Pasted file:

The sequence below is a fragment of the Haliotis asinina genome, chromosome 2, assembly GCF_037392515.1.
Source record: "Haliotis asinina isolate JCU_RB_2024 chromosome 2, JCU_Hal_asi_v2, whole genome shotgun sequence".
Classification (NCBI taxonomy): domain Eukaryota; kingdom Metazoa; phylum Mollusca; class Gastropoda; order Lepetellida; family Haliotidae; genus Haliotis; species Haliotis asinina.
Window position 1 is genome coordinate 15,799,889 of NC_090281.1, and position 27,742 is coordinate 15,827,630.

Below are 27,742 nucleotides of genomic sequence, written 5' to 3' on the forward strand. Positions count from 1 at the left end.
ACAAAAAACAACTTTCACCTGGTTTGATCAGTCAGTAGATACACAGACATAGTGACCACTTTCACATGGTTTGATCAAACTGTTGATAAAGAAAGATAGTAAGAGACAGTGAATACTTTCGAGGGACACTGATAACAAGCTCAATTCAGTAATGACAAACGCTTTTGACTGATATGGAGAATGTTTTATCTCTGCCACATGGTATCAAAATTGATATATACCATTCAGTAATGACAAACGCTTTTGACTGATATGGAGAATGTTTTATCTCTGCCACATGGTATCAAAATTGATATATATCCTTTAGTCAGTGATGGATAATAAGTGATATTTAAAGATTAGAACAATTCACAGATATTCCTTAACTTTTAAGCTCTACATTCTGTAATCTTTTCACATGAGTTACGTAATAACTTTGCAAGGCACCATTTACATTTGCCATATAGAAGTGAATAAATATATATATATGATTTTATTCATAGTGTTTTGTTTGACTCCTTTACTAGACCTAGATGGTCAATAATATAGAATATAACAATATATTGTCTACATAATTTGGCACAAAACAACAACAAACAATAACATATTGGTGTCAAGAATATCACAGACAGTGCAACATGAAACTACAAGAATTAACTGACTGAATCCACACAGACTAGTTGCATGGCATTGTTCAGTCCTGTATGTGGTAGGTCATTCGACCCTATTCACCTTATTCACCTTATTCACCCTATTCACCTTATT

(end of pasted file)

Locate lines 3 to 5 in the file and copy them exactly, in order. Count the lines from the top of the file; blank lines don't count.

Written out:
Classification (NCBI taxonomy): domain Eukaryota; kingdom Metazoa; phylum Mollusca; class Gastropoda; order Lepetellida; family Haliotidae; genus Haliotis; species Haliotis asinina.
Window position 1 is genome coordinate 15,799,889 of NC_090281.1, and position 27,742 is coordinate 15,827,630.

Below are 27,742 nucleotides of genomic sequence, written 5' to 3' on the forward strand. Positions count from 1 at the left end.